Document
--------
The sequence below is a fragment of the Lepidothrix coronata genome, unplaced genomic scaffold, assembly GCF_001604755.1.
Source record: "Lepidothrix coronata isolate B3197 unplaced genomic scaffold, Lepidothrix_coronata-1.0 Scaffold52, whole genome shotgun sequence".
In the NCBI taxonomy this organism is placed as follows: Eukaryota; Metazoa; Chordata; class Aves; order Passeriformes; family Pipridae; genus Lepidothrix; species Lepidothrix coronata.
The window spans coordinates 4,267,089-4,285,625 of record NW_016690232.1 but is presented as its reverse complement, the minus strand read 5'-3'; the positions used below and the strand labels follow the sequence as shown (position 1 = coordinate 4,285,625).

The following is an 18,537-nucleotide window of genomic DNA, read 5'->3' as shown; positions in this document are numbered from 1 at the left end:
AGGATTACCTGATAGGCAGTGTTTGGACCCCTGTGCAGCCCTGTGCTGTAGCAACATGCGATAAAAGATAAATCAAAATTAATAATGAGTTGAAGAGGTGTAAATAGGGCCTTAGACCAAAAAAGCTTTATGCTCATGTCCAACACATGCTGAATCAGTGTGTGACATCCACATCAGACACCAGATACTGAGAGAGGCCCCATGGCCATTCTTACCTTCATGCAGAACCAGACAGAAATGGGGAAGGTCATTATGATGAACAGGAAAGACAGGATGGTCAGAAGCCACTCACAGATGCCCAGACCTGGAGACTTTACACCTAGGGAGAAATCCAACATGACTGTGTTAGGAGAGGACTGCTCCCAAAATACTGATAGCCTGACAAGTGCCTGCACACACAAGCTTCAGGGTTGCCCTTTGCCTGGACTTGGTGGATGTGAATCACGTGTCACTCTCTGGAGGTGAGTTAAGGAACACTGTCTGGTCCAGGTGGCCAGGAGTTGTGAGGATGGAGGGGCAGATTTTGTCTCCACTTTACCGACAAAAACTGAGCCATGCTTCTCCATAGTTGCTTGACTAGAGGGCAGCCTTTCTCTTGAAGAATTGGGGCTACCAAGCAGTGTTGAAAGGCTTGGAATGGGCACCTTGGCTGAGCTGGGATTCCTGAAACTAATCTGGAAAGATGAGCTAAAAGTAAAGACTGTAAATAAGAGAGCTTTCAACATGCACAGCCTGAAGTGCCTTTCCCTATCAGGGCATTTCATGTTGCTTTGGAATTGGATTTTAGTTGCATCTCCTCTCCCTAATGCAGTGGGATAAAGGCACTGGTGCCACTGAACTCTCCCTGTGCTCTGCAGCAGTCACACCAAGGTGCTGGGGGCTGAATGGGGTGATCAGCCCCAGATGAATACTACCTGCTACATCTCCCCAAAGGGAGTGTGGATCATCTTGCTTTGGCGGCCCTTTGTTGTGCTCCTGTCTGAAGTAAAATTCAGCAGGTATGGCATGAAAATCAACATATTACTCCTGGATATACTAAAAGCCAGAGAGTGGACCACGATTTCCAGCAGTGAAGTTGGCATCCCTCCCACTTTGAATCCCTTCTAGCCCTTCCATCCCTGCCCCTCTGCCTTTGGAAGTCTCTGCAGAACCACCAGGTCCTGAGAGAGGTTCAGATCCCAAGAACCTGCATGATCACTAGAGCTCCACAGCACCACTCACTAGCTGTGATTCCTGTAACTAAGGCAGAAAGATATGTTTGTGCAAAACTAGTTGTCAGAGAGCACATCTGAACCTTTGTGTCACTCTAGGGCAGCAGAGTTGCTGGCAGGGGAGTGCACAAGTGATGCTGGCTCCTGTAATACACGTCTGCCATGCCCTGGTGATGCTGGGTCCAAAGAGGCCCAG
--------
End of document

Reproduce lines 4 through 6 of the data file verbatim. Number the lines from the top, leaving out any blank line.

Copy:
The window spans coordinates 4,267,089-4,285,625 of record NW_016690232.1 but is presented as its reverse complement, the minus strand read 5'-3'; the positions used below and the strand labels follow the sequence as shown (position 1 = coordinate 4,285,625).

The following is an 18,537-nucleotide window of genomic DNA, read 5'->3' as shown; positions in this document are numbered from 1 at the left end:
AGGATTACCTGATAGGCAGTGTTTGGACCCCTGTGCAGCCCTGTGCTGTAGCAACATGCGATAAAAGATAAATCAAAATTAATAATGAGTTGAAGAGGTGTAAATAGGGCCTTAGACCAAAAAAGCTTTATGCTCATGTCCAACACATGCTGAATCAGTGTGTGACATCCACATCAGACACCAGATACTGAGAGAGGCCCCATGGCCATTCTTACCTTCATGCAGAACCAGACAGAAATGGGGAAGGTCATTATGATGAACAGGAAAGACAGGATGGTCAGAAGCCACTCACAGATGCCCAGACCTGGAGACTTTACACCTAGGGAGAAATCCAACATGACTGTGTTAGGAGAGGACTGCTCCCAAAATACTGATAGCCTGACAAGTGCCTGCACACACAAGCTTCAGGGTTGCCCTTTGCCTGGACTTGGTGGATGTGAATCACGTGTCACTCTCTGGAGGTGAGTTAAGGAACACTGTCTGGTCCAGGTGGCCAGGAGTTGTGAGGATGGAGGGGCAGATTTTGTCTCCACTTTACCGACAAAAACTGAGCCATGCTTCTCCATAGTTGCTTGACTAGAGGGCAGCCTTTCTCTTGAAGAATTGGGGCTACCAAGCAGTGTTGAAAGGCTTGGAATGGGCACCTTGGCTGAGCTGGGATTCCTGAAACTAATCTGGAAAGATGAGCTAAAAGTAAAGACTGTAAATAAGAGAGCTTTCAACATGCACAGCCTGAAGTGCCTTTCCCTATCAGGGCATTTCATGTTGCTTTGGAATTGGATTTTAGTTGCATCTCCTCTCCCTAATGCAGTGGGATAAAGGCACTGGTGCCACTGAACTCTCCCTGTGCTCTGCAGCAGTCACACCAAGGTGCTGGGGGCTGAATGGGGTGATCAGCCCCAGATGAATACTACCTGCTACATCTCCCCAAAGGGAGTGTGGATCATCTTGCTTTGGCGGCCCTTTGTTGTGCTCCTGTCTGAAGTAAAATTCAGCAGGTATGGCATGAAAATCAACATATTACTCCTGGATATACTAAAAGCCAGAGAGTGGACCACGATTTCCAGCAGTGAAGTTGGCATCCCTCCCACTTTGAATCCCTTCTAGCCCTTCCATCCCTGCCCCTCTGCCTTTGGAAGTCTCTGCAGAACCACCAGGTCCTGAGAGAGGTTCAGATCCCAAGAACCTGCATGATCACTAGAGCTCCACAGCACCACTCACTAGCTGTGATTCCTGTAACTAAGGCAGAAAGATATGTTTGTGCAAAACTAGTTGTCAGAGAGCACATCTGAACCTTTGTGTCACTCTAGGGCAGCAGAGTTGCTGGCAGGGGAGTGCACAAGTGATGCTGGCTCCTGTAATACACGTCTGCCATGCCCTGGTGATGCTGGGTCCAAAGAGGCCCAG